Now tell me, does a turkey sandwich befit a restaurant week menu choice? Of course not, but that’s what the Mensch ordered from the Rutledge Cab Company’s regular menu last week. If I were a poet I would have written a sonnet, an ode, or a haiku to that turkey sandwich.
Instead, I sent an email to general manager Dan Tolbert praising their turkey sandwich.
Who knew that toasted white bread could be so good? Thick cut, crispy brown outside, chewy inside. This wasn’t Wonder Bread. It was Pane De Vita bakery white according to Dan. And the turkey was just like the leftovers on black Friday, REAL turkey, not that deli-roll pretender. They roast it in house. Even the tomato was to die for. I think it was grown in a secret garden on John’s Island and not from Limehouse Produce as Dan offered.
The best part of this lunch was that the Mensch got two meals on one check! And even one day later, the toast of the other half of my sandwich had almost held its own against the spread and the tomato. I could have done without the sprouts and the subsequent gas, but that’s not their fault. Who cares what the restaurant week specials were, the everyday menu was tops.
With the unlimited budget at CharlestonDaily.net, restaurant week continued with dinner at 82 Queen which, after Magnolias, was a letdown. First off, the Mensch had to pay for parking, $3, at the city garage across the street.
Again we were a few minutes early and were offered seating immediately. We followed a hostess up the iron stairs to a small room to our left. Unlike the linen-clothed table of Magnolias, there were place mats. Our server Sienna cleared the extra settings and presented menus and beverage lists. Another great selection of cocktails and wine. An old-fashion, or is it old-fashioned?, and a cosmopolitan please.
The three course menu for $30 had some great choices. There were six appetizers, seven entrees and two desserts. For an extra $10 a crab cake would be added to any entree.
Sienna recommended the she-crab soup and the crab cake. Unlike Magnolias, this room was not crowded and the ambiance left something to be desired. Mrs. Mensch opted for the she-crab soup and how could I refuse fried green tomatoes?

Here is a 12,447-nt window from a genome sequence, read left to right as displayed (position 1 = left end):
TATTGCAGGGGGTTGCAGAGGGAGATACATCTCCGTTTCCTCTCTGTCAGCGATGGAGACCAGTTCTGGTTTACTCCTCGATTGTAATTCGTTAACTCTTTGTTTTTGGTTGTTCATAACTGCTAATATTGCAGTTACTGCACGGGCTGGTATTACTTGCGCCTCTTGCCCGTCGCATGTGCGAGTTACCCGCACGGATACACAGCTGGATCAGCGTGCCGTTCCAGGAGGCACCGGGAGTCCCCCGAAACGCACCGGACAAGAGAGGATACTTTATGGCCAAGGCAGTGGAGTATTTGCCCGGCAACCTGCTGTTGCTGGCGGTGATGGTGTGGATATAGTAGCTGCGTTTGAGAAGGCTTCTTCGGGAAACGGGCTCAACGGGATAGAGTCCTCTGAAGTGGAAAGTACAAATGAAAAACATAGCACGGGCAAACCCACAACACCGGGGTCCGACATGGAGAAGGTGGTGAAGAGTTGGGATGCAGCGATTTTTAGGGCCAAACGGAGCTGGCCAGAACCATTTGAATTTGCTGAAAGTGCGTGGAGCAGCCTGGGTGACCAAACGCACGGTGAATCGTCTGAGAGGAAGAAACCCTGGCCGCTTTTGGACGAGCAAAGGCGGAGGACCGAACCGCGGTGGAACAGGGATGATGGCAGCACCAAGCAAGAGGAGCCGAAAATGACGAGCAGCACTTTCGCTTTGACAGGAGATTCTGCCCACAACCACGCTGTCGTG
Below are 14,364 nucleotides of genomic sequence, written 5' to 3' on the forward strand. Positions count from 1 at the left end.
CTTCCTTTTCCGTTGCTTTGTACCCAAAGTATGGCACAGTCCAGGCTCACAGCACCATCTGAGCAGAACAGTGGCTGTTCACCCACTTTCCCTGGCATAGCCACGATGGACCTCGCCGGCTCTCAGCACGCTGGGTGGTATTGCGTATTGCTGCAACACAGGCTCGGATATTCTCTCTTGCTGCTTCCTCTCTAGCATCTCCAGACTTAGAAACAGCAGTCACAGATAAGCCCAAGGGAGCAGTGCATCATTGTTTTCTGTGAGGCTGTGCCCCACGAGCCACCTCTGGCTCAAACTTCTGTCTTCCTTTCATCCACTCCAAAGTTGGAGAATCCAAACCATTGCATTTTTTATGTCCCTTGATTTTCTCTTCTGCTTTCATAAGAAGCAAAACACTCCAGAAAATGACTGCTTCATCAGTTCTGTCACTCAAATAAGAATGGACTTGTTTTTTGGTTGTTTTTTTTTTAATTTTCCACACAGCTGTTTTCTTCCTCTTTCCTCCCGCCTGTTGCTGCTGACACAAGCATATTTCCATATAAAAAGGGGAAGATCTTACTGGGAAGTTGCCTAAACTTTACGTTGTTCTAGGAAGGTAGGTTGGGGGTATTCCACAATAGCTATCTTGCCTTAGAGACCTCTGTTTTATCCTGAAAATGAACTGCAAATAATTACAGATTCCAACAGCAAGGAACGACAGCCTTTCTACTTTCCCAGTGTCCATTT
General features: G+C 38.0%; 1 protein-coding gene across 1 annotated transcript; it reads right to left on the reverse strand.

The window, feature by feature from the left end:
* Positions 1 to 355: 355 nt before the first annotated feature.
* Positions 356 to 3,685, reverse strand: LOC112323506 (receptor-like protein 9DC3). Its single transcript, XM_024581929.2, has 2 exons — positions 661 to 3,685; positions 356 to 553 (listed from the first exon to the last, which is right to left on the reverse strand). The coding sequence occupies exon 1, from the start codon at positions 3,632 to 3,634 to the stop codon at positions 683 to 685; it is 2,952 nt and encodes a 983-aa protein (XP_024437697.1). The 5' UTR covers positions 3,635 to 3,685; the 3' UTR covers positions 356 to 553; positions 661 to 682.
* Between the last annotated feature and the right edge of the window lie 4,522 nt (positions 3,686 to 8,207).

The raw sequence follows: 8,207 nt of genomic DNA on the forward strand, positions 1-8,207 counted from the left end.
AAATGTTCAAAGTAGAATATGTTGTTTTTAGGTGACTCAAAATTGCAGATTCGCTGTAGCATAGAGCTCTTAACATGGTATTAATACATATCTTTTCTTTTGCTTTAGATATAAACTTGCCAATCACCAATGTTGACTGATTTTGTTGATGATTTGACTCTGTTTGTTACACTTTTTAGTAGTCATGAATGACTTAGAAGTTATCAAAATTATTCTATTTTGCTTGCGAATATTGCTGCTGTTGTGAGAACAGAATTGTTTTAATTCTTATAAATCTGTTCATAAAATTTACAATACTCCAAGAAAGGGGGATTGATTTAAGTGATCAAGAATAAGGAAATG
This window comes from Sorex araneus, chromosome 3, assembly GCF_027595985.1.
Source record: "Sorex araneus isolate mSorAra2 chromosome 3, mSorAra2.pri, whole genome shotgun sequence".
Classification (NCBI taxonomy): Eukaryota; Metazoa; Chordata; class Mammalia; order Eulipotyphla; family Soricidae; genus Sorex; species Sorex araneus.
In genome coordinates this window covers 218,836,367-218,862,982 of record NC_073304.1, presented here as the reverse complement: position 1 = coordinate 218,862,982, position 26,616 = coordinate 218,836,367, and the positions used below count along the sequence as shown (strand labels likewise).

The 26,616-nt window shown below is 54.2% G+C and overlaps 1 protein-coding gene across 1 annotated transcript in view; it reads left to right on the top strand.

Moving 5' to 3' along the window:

I had hardly sipped my cocktail when our appetizers appeared. Mrs. Mensch oohed over the soup. The fried green tomatoes were tasty but not like they had been freshly prepared. The bed of cheddar grits were smooth, creamy and laced with bacon. Even Mrs. Mensch, a died-in-the-wool grits-hater, agreed with me and proceeded to glom some grits off my plate.
(“Grits were” or “grits was” which is correct? Either way it won’t affect the taste.) Before the plates disappeared our bottle of Rodney Strong chardonnay was uncorked. A fine selection.
Entrees appeared and Mrs Mensch had to send back the land portion of her land and sea. The steak was a little too rare for her. The scallop was sweet, a little cool and the outside sear was lacking in definition. The recommended crab cake was Maryland perfect.
I know, I know, chardonnay with steak just doesn’t sound right. However there was a scallop and a crab cake on her plate and I had the cod. Three out of four tilted the odds for white wine. Speaking of cod, it was Atlantic and baked so that the muscles peeled off like so many nickels. There were other mussels on the plate. I embarrassed myself by asking what PEI meant for the mussels. Ah, Prince Edward Island. Who knew? Actually, I did know, but the gray matter could not conjure up the definition.
I was on my fourth mussel when the wayward steak returned cooked to her liking. Now she had two plates of entrees side by side, scallop and crab cake on one and steak on the other.
Neither of us could see the value in adding chocolate to cheesecake and we both chose the lemon cello spongecake with lemon frosting and shaved white chocolate. A great dessert.
My disappointment was in the pacing. It was as if the kitchen knew what we would order, yes, yes, restaurant week menu, prepared it ahead of time and warmed it up to serve. We sat down a little before 6:30 and 7:31 was time stamped on my check. If I had hadn’t lingered to chat with the hostess or explore the other dining areas, I would have been home in time for Final Jeopardy and only paid $2 to park.